When my own life, my own mind and heart, threatened to shipwreck me, I looked around and thought, “Where are you, Lord? I remember Your faithfulness. I call upon Your truths. We have been through storms before, so when are You calming this one?” I asked Him to come through for me and then I expected it to look just the same as always.

Over and over again as this story has surfaced in almost every area of my life possible, I have felt God say to me, “This is a new storm, a new boat, and I am doing a new thing.”

Our God makes all things new, yes? In Him we are new creations, called to sing to Him a new song. His mercies are new every morning. It goes to follow that this God who created the heavens and the earth, knit together our inmost being, is creative beyond measure, loves us to the fullest extent, is the definition of goodness, and is all-powerful, might be coming to meet us in this current storm in a way we fail to recognize. Can you imagine realizing for the first time that this man you’ve followed can calm storms? And then that He can walk on water?

There is something mighty and wonderful about God that you don’t know yet. There is a facet of His grace and love you haven’t experienced and He wants it for you.

So, we need to watch for Him. We need to pray and ask and sink into scripture. Pray for open hearts and open eyes. I am pretty sure the disciples were not even looking, so focused were they on their task and their struggle.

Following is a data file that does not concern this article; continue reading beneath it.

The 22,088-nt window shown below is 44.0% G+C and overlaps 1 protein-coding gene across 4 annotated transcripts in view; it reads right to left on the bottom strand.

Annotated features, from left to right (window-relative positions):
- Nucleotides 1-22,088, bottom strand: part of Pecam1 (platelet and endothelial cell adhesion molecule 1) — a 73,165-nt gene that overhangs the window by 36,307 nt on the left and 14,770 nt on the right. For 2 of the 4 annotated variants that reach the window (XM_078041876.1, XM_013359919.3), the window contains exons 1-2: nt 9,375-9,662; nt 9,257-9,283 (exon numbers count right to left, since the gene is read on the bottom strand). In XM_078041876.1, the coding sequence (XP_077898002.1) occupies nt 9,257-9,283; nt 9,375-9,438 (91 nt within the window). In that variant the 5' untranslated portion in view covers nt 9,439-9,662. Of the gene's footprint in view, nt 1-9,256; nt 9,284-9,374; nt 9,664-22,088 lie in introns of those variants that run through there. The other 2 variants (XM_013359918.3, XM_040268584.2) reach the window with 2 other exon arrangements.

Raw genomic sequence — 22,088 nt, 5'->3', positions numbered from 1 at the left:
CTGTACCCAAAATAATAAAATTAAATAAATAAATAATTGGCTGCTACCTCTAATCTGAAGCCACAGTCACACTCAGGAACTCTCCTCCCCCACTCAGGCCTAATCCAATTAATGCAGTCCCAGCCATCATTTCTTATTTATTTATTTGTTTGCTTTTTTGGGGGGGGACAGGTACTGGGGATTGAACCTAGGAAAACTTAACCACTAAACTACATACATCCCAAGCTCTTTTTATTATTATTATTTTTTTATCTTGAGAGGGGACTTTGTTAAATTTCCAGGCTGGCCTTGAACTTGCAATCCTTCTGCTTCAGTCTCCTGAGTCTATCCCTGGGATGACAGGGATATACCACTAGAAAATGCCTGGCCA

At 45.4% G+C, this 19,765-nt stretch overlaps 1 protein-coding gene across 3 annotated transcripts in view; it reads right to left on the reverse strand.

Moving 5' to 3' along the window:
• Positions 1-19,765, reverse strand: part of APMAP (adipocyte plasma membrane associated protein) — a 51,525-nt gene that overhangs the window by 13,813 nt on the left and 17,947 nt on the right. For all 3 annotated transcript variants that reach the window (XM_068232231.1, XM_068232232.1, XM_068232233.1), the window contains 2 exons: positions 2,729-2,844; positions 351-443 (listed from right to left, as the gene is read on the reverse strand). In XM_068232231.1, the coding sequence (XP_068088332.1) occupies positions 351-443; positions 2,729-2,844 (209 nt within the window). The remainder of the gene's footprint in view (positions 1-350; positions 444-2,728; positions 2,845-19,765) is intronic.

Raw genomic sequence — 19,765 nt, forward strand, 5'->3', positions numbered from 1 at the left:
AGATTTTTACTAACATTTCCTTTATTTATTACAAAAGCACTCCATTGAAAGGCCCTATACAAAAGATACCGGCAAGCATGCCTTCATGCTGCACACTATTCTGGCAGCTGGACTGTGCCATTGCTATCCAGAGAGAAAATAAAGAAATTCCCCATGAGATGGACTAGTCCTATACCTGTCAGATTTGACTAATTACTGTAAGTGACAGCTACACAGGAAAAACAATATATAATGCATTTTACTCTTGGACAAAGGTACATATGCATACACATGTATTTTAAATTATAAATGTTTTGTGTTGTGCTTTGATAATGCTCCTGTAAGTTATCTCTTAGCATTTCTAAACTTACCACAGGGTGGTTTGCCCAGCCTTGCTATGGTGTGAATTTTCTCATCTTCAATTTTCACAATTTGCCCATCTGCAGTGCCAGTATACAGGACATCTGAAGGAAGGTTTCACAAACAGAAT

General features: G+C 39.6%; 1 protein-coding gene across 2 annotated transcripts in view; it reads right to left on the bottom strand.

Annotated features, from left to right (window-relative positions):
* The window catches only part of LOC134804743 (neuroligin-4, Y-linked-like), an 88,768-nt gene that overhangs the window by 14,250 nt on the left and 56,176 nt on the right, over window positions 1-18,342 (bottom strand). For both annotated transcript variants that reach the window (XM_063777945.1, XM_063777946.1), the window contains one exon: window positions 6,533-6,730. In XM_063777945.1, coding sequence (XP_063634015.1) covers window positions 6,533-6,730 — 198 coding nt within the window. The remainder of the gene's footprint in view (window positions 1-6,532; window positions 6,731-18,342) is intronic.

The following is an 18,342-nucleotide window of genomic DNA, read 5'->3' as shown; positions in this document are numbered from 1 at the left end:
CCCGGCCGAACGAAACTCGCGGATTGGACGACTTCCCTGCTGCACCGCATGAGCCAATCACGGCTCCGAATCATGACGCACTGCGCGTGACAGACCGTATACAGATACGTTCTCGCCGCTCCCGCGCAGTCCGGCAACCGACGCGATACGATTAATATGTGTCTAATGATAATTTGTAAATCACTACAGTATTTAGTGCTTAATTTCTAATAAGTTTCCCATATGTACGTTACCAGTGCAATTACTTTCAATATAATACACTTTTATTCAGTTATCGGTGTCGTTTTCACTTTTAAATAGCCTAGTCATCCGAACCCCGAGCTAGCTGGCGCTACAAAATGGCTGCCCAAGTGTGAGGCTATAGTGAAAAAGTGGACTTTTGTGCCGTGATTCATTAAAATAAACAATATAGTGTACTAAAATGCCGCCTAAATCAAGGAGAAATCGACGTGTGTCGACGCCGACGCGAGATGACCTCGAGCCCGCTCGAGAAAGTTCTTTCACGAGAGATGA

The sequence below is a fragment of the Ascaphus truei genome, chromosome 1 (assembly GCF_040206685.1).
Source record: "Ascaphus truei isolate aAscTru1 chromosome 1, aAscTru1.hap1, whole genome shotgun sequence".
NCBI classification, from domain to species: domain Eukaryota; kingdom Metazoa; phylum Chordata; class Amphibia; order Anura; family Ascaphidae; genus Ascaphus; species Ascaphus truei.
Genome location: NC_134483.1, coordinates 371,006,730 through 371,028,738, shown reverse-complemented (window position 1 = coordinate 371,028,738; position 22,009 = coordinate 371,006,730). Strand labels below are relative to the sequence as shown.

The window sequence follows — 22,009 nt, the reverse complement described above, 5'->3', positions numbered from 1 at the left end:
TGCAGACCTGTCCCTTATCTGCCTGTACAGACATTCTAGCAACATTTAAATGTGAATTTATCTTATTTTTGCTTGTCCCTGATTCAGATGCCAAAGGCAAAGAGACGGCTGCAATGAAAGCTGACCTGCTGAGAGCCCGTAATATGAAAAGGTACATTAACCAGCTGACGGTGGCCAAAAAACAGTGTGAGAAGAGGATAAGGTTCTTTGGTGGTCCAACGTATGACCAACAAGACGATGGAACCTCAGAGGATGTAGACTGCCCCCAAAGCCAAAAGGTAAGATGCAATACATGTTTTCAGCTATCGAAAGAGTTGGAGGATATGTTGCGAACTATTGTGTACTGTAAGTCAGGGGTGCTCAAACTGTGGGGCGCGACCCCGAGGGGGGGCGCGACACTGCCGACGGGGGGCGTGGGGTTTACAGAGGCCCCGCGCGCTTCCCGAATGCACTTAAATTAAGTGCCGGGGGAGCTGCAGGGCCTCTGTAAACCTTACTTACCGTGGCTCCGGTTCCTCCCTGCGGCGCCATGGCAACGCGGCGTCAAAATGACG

We know He met them anyway. And we know He will meet us. Head up. Watch.

What if we are terrified? The waves and wind still know His name.

What if we can’t recognize Him when He comes? The waves and wind still know His name.

And what if He asks us to get out of the boat altogether? He did it to Peter. He did it to me in my storm. There’s a strong chance He will do the same to you at some point. Even then, especially then, the waves and wind still know His name. They knew it from the dawn of the world, to the disciples’ storm on the way to Bethsaida, and they know it now.

****As a footnote, if you’re looking for an anthem to buoy you through your storm, check out “It is Well,” by Bethel Music. You’ll find the lyric “the waves and wind still know His name” and you’ll love it. Promise. *****